Being interviewed by a website, magazine, or even here at the Author Blog can be a great opportunity to boost your profile, your work, and your social media accounts. But what happens after the publish? What you do next can be as important as the content itself. To ensure you get the most out of your time spent participating in an interview, we’ve narrowed it down to four easy steps: post publication promotion can be as simple as A, B, C…
Announce it! Twitter, Facebook, Instagram, WordPress, LinkedIn, Pinterest, Google +, Digg, and StumbleUpon are great ways to share your work to the masses. Easy one-click sharing via these social networking tools is available at the bottom of many websites, including the Author Blog. Use social media to your advantage.
Blog it! If you have a blog, share the interview or guest post with your readers. Link them to the page and call out some of the major points addressed in the interview. This will stir up interest and engage readers in what you have to say.
Comment Away! If a post has a bunch of comments, it becomes more discoverable in search engines like Google. When promoting your interview to your social media followers, suggest colleagues to leave comments and leave comments of your own. Commenting facilitates conversation and makes it easier to engage with your audience. You can even include your URL link in comments. It’s ok to “horn toot” a little bit!
And finally, Don’t forget to Keep in Touch! Keep in touch with your interviewer and follow up regarding additional opportunities. There may be situations where the website may plan for a supplementary interview or guest post based on the positive feedback of your previous profile. Interviewers can be great resources as you continue to promote yourself and enlarge your audience.
Good news for Facebook’s 1.2 billion users!
For the first time, Americans will be able to access Facebook on their mobile devices without a mobile data plan. On Monday T-Mobile, a mobile communications conglomerate, announced that GoSmart, (a T-Mobile subsidiary), would allow users to have free access to Facebook (and Facebook Messenger). The service is predominantly targeted to smartphones but it will also work on more basic devices known as “feature phones.”
For some time now, Facebook has been hoping to boost usage of their site for those who are unable to afford data plans.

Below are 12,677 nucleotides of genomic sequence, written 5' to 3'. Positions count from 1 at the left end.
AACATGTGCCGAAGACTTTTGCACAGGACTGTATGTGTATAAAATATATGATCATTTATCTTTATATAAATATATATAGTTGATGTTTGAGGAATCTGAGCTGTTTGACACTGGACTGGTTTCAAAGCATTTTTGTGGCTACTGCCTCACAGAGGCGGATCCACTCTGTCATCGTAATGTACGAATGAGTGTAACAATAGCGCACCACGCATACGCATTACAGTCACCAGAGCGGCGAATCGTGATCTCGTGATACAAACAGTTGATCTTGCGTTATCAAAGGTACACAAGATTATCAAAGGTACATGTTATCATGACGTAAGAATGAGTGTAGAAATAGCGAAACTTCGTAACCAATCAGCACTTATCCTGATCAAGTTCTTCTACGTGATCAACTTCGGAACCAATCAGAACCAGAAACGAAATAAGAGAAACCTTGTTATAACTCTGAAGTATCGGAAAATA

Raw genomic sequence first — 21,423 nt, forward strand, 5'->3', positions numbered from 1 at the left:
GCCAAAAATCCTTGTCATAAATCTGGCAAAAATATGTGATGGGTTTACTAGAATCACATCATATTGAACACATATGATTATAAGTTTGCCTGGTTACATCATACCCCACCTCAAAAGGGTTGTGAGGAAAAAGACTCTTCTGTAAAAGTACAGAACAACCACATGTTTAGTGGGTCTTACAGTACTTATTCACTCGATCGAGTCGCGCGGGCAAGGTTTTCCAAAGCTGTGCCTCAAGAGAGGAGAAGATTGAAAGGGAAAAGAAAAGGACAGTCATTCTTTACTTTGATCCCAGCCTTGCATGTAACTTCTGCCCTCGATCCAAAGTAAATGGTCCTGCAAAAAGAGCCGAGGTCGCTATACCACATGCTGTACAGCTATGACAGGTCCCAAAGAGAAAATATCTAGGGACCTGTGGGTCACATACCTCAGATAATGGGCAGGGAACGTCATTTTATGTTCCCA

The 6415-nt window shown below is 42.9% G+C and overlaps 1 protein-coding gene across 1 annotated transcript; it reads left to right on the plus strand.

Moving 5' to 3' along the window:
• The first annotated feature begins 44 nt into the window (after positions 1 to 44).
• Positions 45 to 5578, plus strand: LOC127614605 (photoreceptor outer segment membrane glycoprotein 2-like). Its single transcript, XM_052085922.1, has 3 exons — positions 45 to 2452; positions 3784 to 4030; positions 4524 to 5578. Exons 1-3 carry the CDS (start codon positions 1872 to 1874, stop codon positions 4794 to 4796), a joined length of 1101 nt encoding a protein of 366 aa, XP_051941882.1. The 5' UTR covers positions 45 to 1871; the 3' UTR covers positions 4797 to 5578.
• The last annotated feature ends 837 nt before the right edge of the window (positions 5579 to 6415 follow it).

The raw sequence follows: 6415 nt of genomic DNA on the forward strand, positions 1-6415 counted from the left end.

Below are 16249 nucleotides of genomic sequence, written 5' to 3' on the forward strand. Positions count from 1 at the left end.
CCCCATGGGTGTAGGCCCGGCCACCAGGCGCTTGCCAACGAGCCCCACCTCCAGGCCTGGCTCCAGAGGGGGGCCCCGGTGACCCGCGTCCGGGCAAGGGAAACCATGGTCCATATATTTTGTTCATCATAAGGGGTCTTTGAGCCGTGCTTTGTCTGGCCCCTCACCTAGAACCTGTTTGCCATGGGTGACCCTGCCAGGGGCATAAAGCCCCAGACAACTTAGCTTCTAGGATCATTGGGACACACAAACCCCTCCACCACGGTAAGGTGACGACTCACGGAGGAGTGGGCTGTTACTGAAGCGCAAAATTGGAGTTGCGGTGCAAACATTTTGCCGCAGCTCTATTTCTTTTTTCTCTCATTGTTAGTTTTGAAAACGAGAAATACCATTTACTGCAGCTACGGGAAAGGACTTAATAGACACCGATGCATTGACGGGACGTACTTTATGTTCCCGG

Facebook has entered agreements with carriers in India, the Philippines and other developing countries for years. Such deals aim at increasing global internet access and providing widespread accessibility to websites such as Facebook and Wikipedia in low-income countries. However, the exact terms of the agreements with the companies remain unclear.
Chris Daniels, vice president of partnerships at Facebook, said
“Facebook’s mission is to give people the power to share and make the world more open and connected, and we’re delighted that GoSmart subscribers, many who don’t have data access, will be able to use Facebook for free.”
Increased Facebook availability could mean access to previously untapped–by-social-media markets. For some time now Facebook has been an ideal platform to engage and reach your audiences. As the pool of Facbook users rapidly rises, one must closely examine if they are using the platform to its fullest; No better time than the present to confirm…
- Mashable: 14 Facebook Tools
- Facebook launches Graph Search
- You can now use #Hashtags on Facebook
- Update Twitter and Facebook now, for later
- The Best and Worst Times to Share on Facebook & Twitter
Sound Off: Does Facebook’s new partnerships effect how you look at the social media outlet?
Craving a vending machine goodie but out of cash? – No fear! The social media-powered vending machine is here.
On Thursday, Canadian telecommunications company Telus made headlines after placing a panda stuffed vending machine in a Vancouver mall. For every shopper who tweeted #HomeTweetHome, Telus donated $1 to WWF Canada, the conservation group, while dispensing a stuffed panda. This whole project was captured on video.
Other companies have participated in similar endeavors. In 2012, Pepsi unveiled a machine in the United States that distributed free drinks to fans who “liked” the brand on Facebook. The same year, South African company BOS Ice Tea unveiled the world’s first twitter-activated vending machine at Wembley Square in Cape Town. The machine issued samples of the Rooibos-based beverage to all who tweeted in the vicinity of the machine.
The companies’ creative take on Hashtag interaction reduces the ambiguity associated with measuring the effectiveness of social media campaigns.
Something to ponder: Do these innovative examples of Hashtag engagement have you thinking outside of the box?